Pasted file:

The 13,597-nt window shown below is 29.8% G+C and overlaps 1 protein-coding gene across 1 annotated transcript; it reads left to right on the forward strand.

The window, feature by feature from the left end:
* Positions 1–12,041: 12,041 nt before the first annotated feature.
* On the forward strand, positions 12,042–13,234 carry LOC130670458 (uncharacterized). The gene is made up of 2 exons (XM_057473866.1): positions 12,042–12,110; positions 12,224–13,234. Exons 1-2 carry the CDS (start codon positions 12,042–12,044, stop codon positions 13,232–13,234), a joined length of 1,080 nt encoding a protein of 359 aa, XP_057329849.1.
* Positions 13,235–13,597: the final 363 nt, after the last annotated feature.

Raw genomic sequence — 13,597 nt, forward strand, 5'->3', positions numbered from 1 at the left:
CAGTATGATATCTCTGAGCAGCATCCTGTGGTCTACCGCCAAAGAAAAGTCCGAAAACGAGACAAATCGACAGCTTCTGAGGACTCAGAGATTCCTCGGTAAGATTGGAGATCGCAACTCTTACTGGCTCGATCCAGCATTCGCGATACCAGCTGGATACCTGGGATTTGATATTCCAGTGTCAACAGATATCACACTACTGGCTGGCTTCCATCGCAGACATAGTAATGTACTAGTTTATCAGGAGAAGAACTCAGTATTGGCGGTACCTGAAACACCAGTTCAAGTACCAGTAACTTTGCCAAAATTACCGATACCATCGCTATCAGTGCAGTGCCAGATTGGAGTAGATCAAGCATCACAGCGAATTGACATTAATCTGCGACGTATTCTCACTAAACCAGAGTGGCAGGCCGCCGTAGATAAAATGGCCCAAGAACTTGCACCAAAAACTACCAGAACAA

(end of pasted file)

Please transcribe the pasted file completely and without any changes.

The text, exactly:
The 13,597-nt window shown below is 29.8% G+C and overlaps 1 protein-coding gene across 1 annotated transcript; it reads left to right on the forward strand.

The window, feature by feature from the left end:
* Positions 1–12,041: 12,041 nt before the first annotated feature.
* On the forward strand, positions 12,042–13,234 carry LOC130670458 (uncharacterized). The gene is made up of 2 exons (XM_057473866.1): positions 12,042–12,110; positions 12,224–13,234. Exons 1-2 carry the CDS (start codon positions 12,042–12,044, stop codon positions 13,232–13,234), a joined length of 1,080 nt encoding a protein of 359 aa, XP_057329849.1.
* Positions 13,235–13,597: the final 363 nt, after the last annotated feature.

Raw genomic sequence — 13,597 nt, forward strand, 5'->3', positions numbered from 1 at the left:
CAGTATGATATCTCTGAGCAGCATCCTGTGGTCTACCGCCAAAGAAAAGTCCGAAAACGAGACAAATCGACAGCTTCTGAGGACTCAGAGATTCCTCGGTAAGATTGGAGATCGCAACTCTTACTGGCTCGATCCAGCATTCGCGATACCAGCTGGATACCTGGGATTTGATATTCCAGTGTCAACAGATATCACACTACTGGCTGGCTTCCATCGCAGACATAGTAATGTACTAGTTTATCAGGAGAAGAACTCAGTATTGGCGGTACCTGAAACACCAGTTCAAGTACCAGTAACTTTGCCAAAATTACCGATACCATCGCTATCAGTGCAGTGCCAGATTGGAGTAGATCAAGCATCACAGCGAATTGACATTAATCTGCGACGTATTCTCACTAAACCAGAGTGGCAGGCCGCCGTAGATAAAATGGCCCAAGAACTTGCACCAAAAACTACCAGAACAA